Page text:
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Vaccines protect unvaccinated household members, too

Compared to an unvaccinated COVID-19 patient, a vaccinated person who nevertheless becomes infected with the coronavirus has a much lower risk of transmitting the virus to household members, a large UK study found.

Researchers at Public Health England studied more than 365,000 households with a first COVID-19 infection, including more than 24,000 households in which the so called “index case” of COVID-19 was someone who had received at least one dose of either the Pfizer/BioNTech vaccine or the Oxford-AstraZeneca vaccine.

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When the first dose had been given at least 21 days previously – as was the case in 4,107 of the households studied – the risk of virus transmission from vaccinated individuals to their household members was 40% to 50% lower than the risk of transmission from COVID-19 patients who had not been vaccinated, the researchers found.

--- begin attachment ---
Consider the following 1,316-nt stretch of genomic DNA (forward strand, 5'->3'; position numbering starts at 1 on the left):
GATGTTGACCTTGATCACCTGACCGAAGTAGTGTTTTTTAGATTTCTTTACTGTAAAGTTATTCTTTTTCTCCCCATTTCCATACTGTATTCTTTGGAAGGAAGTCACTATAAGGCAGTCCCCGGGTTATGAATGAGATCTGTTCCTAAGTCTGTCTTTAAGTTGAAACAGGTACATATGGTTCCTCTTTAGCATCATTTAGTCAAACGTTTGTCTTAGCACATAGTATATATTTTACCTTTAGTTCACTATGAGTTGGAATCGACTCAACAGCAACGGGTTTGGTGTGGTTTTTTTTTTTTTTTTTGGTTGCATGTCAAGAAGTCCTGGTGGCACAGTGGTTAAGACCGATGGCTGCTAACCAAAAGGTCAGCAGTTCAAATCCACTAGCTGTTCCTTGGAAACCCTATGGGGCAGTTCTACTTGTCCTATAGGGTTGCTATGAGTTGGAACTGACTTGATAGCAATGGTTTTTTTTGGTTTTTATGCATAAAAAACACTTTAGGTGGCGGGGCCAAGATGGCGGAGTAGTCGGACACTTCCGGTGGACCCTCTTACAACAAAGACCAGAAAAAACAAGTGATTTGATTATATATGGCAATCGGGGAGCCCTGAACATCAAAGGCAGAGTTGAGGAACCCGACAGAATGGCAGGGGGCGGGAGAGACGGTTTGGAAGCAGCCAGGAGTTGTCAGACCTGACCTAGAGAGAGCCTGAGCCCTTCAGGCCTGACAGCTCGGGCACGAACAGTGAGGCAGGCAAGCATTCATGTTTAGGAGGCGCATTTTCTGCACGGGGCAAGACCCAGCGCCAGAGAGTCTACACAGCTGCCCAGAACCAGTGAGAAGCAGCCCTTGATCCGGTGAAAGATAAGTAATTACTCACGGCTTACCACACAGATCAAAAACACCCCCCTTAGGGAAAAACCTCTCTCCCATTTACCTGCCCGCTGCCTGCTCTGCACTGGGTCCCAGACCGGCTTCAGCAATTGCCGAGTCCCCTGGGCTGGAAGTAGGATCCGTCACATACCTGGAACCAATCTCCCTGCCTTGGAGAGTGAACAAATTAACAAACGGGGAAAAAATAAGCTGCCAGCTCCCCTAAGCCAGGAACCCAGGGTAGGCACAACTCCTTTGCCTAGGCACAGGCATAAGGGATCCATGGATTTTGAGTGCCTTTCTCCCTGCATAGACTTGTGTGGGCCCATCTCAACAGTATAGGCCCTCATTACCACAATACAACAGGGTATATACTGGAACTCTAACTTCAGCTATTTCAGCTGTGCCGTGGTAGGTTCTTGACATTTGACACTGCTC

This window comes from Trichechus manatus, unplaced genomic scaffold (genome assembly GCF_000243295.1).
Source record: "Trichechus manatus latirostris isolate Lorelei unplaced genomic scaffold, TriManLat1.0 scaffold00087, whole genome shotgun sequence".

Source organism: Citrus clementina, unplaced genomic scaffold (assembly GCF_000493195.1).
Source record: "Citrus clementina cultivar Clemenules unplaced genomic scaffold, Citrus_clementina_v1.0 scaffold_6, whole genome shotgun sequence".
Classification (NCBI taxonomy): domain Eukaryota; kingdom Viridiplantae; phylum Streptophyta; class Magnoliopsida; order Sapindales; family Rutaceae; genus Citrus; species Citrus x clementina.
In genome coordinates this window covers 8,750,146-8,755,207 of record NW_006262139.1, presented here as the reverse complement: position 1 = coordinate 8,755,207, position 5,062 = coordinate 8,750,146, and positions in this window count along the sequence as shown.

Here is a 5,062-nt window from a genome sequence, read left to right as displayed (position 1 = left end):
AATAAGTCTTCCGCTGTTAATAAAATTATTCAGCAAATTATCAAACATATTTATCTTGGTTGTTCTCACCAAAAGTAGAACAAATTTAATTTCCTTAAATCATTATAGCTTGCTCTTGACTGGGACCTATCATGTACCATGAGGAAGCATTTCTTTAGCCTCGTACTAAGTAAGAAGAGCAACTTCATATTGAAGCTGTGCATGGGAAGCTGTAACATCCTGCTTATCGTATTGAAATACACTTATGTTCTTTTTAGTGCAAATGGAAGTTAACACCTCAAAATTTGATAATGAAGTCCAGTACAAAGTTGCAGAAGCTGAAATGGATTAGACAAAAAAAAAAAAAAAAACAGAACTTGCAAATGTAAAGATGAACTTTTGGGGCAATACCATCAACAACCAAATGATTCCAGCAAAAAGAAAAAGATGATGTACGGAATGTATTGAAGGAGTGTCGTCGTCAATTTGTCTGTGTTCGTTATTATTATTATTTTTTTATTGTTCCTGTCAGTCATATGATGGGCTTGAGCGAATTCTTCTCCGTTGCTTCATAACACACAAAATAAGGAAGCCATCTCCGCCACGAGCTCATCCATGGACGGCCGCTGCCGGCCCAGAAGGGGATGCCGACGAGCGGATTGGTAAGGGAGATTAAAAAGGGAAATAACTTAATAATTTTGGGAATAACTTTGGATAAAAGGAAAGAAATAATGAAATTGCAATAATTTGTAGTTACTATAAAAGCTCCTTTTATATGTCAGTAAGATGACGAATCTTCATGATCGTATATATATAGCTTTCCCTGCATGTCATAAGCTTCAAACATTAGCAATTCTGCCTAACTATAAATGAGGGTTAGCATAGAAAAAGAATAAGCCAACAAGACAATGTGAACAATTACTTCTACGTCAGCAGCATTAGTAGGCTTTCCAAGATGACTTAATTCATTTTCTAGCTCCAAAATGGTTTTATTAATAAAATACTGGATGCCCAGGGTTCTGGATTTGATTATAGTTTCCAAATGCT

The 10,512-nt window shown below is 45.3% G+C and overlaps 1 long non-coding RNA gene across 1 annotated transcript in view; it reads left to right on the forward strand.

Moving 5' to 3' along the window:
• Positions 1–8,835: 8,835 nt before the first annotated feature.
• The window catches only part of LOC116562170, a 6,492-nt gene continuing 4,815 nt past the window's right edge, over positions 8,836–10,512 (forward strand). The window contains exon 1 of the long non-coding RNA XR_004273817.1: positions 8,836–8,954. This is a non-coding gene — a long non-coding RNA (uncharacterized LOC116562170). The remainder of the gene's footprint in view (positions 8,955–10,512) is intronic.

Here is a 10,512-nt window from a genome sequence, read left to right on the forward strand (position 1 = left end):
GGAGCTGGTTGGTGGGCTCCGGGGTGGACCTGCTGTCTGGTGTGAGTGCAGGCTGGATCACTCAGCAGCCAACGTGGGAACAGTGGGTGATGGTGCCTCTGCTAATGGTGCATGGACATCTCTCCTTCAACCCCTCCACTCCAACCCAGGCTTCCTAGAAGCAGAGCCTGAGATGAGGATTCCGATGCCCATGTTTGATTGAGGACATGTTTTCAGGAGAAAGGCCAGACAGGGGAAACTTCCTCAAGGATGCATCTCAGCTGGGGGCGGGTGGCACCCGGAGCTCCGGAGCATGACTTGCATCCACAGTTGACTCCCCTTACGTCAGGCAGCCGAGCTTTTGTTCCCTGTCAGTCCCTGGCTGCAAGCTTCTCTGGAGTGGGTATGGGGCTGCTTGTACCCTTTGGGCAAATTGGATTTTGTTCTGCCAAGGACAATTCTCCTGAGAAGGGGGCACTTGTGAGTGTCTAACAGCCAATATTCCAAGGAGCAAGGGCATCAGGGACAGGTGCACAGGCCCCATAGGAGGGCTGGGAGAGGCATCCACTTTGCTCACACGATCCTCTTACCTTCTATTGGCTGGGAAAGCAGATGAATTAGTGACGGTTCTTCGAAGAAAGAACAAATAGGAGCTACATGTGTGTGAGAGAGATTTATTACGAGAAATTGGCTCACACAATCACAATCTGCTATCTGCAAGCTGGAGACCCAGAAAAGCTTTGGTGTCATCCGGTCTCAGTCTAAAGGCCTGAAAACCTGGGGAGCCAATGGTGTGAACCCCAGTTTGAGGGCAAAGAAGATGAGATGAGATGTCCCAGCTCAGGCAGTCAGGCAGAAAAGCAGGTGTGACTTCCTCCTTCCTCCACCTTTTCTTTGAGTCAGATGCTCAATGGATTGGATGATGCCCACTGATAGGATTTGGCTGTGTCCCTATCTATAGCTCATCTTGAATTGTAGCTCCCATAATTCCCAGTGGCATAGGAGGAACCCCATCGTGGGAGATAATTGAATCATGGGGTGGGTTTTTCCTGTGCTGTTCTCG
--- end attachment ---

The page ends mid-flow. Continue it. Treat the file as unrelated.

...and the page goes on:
The effects were similar for both the Pfizer and AstraZeneca vaccines and started to become evident around 14 days after the first dose, according to a report posted ahead of peer review on Knowledge Hub.

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Along with the vaccines’ success at preventing infections and reducing the severity of infections that do occur, the new findings show they are “associated with reduced likelihood of household transmission … highlighting important wider benefits to close contacts,” the authors conclude.

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